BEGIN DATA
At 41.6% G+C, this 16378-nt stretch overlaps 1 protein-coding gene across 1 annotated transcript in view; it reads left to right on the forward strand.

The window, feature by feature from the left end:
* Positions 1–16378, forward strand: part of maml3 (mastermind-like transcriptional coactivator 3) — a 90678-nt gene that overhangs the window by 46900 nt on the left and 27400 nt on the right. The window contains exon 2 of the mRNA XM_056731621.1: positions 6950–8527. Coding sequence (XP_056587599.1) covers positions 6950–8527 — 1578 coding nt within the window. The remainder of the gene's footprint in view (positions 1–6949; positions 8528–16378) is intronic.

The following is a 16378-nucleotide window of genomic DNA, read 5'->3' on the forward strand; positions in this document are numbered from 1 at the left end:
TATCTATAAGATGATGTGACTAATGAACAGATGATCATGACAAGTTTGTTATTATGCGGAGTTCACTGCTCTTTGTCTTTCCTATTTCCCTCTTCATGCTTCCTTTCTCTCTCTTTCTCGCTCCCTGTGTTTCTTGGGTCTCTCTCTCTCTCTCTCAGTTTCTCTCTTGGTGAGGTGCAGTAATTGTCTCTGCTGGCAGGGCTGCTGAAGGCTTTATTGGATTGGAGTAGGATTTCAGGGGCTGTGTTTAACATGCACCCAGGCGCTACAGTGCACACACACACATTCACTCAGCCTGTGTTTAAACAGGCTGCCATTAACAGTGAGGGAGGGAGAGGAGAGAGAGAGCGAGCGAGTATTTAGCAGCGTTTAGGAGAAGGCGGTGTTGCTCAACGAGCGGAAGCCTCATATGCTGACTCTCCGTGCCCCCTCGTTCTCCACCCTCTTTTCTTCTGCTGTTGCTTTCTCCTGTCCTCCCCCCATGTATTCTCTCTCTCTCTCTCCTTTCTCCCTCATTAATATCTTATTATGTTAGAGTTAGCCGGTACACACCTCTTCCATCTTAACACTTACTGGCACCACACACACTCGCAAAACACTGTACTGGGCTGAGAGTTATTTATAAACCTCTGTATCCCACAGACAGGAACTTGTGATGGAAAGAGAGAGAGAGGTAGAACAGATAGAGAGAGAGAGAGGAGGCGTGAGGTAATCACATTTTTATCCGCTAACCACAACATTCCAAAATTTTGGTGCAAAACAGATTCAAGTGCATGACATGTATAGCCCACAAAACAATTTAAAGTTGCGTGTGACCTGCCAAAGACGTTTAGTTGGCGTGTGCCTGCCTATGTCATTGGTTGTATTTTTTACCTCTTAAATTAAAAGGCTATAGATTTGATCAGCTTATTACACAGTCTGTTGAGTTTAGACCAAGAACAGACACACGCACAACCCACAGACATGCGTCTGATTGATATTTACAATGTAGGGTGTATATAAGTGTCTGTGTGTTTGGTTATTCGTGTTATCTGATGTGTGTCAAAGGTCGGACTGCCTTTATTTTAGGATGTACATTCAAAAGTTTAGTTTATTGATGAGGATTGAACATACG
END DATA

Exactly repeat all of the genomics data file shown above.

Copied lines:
At 41.6% G+C, this 16378-nt stretch overlaps 1 protein-coding gene across 1 annotated transcript in view; it reads left to right on the forward strand.

The window, feature by feature from the left end:
* Positions 1–16378, forward strand: part of maml3 (mastermind-like transcriptional coactivator 3) — a 90678-nt gene that overhangs the window by 46900 nt on the left and 27400 nt on the right. The window contains exon 2 of the mRNA XM_056731621.1: positions 6950–8527. Coding sequence (XP_056587599.1) covers positions 6950–8527 — 1578 coding nt within the window. The remainder of the gene's footprint in view (positions 1–6949; positions 8528–16378) is intronic.

The following is a 16378-nucleotide window of genomic DNA, read 5'->3' on the forward strand; positions in this document are numbered from 1 at the left end:
TATCTATAAGATGATGTGACTAATGAACAGATGATCATGACAAGTTTGTTATTATGCGGAGTTCACTGCTCTTTGTCTTTCCTATTTCCCTCTTCATGCTTCCTTTCTCTCTCTTTCTCGCTCCCTGTGTTTCTTGGGTCTCTCTCTCTCTCTCTCAGTTTCTCTCTTGGTGAGGTGCAGTAATTGTCTCTGCTGGCAGGGCTGCTGAAGGCTTTATTGGATTGGAGTAGGATTTCAGGGGCTGTGTTTAACATGCACCCAGGCGCTACAGTGCACACACACACATTCACTCAGCCTGTGTTTAAACAGGCTGCCATTAACAGTGAGGGAGGGAGAGGAGAGAGAGAGCGAGCGAGTATTTAGCAGCGTTTAGGAGAAGGCGGTGTTGCTCAACGAGCGGAAGCCTCATATGCTGACTCTCCGTGCCCCCTCGTTCTCCACCCTCTTTTCTTCTGCTGTTGCTTTCTCCTGTCCTCCCCCCATGTATTCTCTCTCTCTCTCTCCTTTCTCCCTCATTAATATCTTATTATGTTAGAGTTAGCCGGTACACACCTCTTCCATCTTAACACTTACTGGCACCACACACACTCGCAAAACACTGTACTGGGCTGAGAGTTATTTATAAACCTCTGTATCCCACAGACAGGAACTTGTGATGGAAAGAGAGAGAGAGGTAGAACAGATAGAGAGAGAGAGAGGAGGCGTGAGGTAATCACATTTTTATCCGCTAACCACAACATTCCAAAATTTTGGTGCAAAACAGATTCAAGTGCATGACATGTATAGCCCACAAAACAATTTAAAGTTGCGTGTGACCTGCCAAAGACGTTTAGTTGGCGTGTGCCTGCCTATGTCATTGGTTGTATTTTTTACCTCTTAAATTAAAAGGCTATAGATTTGATCAGCTTATTACACAGTCTGTTGAGTTTAGACCAAGAACAGACACACGCACAACCCACAGACATGCGTCTGATTGATATTTACAATGTAGGGTGTATATAAGTGTCTGTGTGTTTGGTTATTCGTGTTATCTGATGTGTGTCAAAGGTCGGACTGCCTTTATTTTAGGATGTACATTCAAAAGTTTAGTTTATTGATGAGGATTGAACATACG